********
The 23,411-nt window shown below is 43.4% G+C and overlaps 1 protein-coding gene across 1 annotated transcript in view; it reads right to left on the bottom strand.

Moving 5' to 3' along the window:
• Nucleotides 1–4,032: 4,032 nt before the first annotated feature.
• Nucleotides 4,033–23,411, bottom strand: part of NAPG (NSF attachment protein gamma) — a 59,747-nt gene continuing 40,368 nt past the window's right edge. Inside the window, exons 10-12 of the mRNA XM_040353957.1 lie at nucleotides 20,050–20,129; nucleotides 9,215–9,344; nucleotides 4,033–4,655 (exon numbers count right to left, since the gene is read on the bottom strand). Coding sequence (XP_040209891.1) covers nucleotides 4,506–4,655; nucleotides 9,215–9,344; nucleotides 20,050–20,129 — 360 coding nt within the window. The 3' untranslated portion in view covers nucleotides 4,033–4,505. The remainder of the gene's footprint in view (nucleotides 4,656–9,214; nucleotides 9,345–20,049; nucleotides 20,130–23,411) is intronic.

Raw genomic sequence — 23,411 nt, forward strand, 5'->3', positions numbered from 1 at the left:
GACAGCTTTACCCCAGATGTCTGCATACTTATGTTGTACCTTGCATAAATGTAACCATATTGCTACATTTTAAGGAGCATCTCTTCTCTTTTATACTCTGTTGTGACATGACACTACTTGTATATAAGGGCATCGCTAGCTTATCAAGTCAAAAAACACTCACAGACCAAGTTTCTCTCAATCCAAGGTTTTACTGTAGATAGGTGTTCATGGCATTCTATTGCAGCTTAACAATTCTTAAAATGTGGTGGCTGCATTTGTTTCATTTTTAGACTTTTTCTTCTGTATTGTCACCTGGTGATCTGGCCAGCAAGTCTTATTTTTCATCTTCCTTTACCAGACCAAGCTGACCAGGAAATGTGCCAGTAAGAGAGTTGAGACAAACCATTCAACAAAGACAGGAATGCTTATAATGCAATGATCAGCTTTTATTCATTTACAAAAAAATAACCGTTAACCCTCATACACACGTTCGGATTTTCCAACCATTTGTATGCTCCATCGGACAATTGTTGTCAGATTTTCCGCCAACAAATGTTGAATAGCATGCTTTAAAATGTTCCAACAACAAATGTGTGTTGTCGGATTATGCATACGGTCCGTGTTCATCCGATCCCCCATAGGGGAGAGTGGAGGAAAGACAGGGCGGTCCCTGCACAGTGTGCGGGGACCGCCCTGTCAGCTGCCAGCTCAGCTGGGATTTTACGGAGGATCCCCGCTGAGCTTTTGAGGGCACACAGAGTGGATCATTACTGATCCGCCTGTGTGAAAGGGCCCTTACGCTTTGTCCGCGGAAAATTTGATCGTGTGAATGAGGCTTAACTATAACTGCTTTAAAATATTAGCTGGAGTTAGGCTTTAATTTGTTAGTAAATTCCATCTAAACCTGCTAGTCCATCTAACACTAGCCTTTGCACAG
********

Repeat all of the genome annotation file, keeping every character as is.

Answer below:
The 23,411-nt window shown below is 43.4% G+C and overlaps 1 protein-coding gene across 1 annotated transcript in view; it reads right to left on the bottom strand.

Moving 5' to 3' along the window:
• Nucleotides 1–4,032: 4,032 nt before the first annotated feature.
• Nucleotides 4,033–23,411, bottom strand: part of NAPG (NSF attachment protein gamma) — a 59,747-nt gene continuing 40,368 nt past the window's right edge. Inside the window, exons 10-12 of the mRNA XM_040353957.1 lie at nucleotides 20,050–20,129; nucleotides 9,215–9,344; nucleotides 4,033–4,655 (exon numbers count right to left, since the gene is read on the bottom strand). Coding sequence (XP_040209891.1) covers nucleotides 4,506–4,655; nucleotides 9,215–9,344; nucleotides 20,050–20,129 — 360 coding nt within the window. The 3' untranslated portion in view covers nucleotides 4,033–4,505. The remainder of the gene's footprint in view (nucleotides 4,656–9,214; nucleotides 9,345–20,049; nucleotides 20,130–23,411) is intronic.

Raw genomic sequence — 23,411 nt, forward strand, 5'->3', positions numbered from 1 at the left:
GACAGCTTTACCCCAGATGTCTGCATACTTATGTTGTACCTTGCATAAATGTAACCATATTGCTACATTTTAAGGAGCATCTCTTCTCTTTTATACTCTGTTGTGACATGACACTACTTGTATATAAGGGCATCGCTAGCTTATCAAGTCAAAAAACACTCACAGACCAAGTTTCTCTCAATCCAAGGTTTTACTGTAGATAGGTGTTCATGGCATTCTATTGCAGCTTAACAATTCTTAAAATGTGGTGGCTGCATTTGTTTCATTTTTAGACTTTTTCTTCTGTATTGTCACCTGGTGATCTGGCCAGCAAGTCTTATTTTTCATCTTCCTTTACCAGACCAAGCTGACCAGGAAATGTGCCAGTAAGAGAGTTGAGACAAACCATTCAACAAAGACAGGAATGCTTATAATGCAATGATCAGCTTTTATTCATTTACAAAAAAATAACCGTTAACCCTCATACACACGTTCGGATTTTCCAACCATTTGTATGCTCCATCGGACAATTGTTGTCAGATTTTCCGCCAACAAATGTTGAATAGCATGCTTTAAAATGTTCCAACAACAAATGTGTGTTGTCGGATTATGCATACGGTCCGTGTTCATCCGATCCCCCATAGGGGAGAGTGGAGGAAAGACAGGGCGGTCCCTGCACAGTGTGCGGGGACCGCCCTGTCAGCTGCCAGCTCAGCTGGGATTTTACGGAGGATCCCCGCTGAGCTTTTGAGGGCACACAGAGTGGATCATTACTGATCCGCCTGTGTGAAAGGGCCCTTACGCTTTGTCCGCGGAAAATTTGATCGTGTGAATGAGGCTTAACTATAACTGCTTTAAAATATTAGCTGGAGTTAGGCTTTAATTTGTTAGTAAATTCCATCTAAACCTGCTAGTCCATCTAACACTAGCCTTTGCACAG